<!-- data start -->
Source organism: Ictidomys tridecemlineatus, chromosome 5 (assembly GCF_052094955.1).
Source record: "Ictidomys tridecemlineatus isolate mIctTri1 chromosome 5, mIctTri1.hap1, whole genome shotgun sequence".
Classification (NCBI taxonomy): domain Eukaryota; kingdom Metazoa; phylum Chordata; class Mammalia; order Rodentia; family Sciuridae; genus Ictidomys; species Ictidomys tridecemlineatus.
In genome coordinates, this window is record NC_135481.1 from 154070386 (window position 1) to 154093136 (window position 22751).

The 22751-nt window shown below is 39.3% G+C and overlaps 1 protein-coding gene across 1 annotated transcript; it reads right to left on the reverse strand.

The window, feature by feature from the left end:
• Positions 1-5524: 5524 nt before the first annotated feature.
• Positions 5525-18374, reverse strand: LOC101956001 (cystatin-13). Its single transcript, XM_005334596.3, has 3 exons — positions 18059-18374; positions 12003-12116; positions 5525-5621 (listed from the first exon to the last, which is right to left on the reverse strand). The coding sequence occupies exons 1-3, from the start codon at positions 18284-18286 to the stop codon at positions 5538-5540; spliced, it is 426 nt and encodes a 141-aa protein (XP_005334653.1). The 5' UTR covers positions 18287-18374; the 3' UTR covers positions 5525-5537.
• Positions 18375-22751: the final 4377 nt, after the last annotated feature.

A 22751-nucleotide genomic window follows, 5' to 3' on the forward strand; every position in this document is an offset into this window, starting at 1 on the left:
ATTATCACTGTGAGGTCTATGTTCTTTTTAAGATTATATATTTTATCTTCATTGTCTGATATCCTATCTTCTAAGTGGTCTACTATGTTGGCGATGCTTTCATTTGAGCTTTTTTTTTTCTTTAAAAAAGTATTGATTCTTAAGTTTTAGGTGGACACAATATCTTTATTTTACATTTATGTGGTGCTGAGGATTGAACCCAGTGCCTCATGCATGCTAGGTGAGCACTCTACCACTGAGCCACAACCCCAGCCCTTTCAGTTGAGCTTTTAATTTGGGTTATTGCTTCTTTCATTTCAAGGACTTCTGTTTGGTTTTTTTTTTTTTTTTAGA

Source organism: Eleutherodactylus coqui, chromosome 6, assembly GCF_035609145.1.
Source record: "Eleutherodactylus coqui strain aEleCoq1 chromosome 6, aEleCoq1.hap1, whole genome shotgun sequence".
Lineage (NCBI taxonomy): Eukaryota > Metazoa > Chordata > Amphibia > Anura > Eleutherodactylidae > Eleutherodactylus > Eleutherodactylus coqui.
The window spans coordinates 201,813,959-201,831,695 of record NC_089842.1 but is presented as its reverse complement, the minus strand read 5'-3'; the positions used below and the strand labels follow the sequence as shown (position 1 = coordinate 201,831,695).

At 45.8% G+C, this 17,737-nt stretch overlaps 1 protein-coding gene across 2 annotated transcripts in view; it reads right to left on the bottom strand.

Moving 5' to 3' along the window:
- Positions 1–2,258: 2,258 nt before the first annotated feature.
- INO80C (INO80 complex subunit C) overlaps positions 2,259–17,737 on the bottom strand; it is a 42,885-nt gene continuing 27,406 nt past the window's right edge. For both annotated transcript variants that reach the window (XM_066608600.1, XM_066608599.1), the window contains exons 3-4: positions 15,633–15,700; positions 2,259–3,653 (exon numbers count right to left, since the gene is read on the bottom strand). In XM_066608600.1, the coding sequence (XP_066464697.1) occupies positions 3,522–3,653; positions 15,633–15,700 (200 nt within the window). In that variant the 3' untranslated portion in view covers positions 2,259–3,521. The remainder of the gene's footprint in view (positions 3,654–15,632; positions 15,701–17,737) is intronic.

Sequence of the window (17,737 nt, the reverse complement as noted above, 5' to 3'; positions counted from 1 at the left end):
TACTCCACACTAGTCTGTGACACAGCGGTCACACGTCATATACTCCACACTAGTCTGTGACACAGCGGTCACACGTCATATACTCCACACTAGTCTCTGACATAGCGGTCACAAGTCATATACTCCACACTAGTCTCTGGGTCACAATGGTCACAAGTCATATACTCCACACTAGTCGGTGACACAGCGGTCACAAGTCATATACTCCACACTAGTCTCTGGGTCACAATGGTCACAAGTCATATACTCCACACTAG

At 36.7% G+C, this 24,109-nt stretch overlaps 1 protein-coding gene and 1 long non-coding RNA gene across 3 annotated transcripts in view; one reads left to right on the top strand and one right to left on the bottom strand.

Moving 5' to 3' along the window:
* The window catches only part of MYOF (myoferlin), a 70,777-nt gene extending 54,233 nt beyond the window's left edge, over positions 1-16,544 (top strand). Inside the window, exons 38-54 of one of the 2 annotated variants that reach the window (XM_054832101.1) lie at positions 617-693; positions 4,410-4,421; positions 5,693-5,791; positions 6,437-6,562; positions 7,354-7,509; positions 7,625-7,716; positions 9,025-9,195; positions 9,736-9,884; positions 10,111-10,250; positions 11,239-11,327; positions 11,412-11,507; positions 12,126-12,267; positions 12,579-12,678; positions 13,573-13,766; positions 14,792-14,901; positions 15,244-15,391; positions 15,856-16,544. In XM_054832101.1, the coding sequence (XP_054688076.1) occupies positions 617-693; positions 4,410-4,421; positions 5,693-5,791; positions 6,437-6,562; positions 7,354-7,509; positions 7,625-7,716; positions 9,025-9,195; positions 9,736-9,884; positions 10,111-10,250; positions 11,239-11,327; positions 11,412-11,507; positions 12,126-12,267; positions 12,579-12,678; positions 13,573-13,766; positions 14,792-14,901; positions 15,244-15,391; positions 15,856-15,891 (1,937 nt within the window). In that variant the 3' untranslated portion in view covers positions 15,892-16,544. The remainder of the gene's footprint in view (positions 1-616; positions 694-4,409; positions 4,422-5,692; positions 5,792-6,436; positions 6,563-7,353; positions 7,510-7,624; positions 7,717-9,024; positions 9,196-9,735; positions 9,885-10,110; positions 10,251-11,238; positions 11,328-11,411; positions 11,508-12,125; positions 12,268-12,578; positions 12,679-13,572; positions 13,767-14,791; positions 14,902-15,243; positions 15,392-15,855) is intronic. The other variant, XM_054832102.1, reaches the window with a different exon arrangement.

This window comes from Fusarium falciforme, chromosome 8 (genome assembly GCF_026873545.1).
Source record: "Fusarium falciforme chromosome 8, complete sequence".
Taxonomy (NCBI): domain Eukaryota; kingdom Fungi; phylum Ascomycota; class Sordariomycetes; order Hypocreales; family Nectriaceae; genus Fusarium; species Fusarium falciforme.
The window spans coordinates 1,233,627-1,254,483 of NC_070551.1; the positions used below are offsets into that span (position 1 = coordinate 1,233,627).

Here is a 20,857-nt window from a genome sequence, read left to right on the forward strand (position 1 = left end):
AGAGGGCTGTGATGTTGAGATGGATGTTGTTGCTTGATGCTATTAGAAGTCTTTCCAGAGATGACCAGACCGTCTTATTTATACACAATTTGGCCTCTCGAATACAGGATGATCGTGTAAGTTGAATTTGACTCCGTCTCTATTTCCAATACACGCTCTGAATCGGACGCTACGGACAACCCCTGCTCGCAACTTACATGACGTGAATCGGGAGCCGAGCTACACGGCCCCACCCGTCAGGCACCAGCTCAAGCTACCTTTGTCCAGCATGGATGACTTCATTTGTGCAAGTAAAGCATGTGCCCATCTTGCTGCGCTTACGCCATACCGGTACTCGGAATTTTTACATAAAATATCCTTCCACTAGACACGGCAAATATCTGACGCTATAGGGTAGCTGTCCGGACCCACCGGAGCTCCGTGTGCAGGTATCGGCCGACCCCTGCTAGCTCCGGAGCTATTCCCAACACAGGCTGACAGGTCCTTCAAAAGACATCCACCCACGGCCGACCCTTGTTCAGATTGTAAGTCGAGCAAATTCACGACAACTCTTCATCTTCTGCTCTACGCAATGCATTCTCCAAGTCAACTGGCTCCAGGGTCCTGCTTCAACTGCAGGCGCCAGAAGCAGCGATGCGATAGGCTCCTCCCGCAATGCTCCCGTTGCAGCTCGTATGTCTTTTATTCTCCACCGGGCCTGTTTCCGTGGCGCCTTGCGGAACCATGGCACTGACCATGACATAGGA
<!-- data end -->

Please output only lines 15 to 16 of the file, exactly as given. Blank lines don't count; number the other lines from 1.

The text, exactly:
The window spans coordinates 201,813,959-201,831,695 of record NC_089842.1 but is presented as its reverse complement, the minus strand read 5'-3'; the positions used below and the strand labels follow the sequence as shown (position 1 = coordinate 201,831,695).

At 45.8% G+C, this 17,737-nt stretch overlaps 1 protein-coding gene across 2 annotated transcripts in view; it reads right to left on the bottom strand.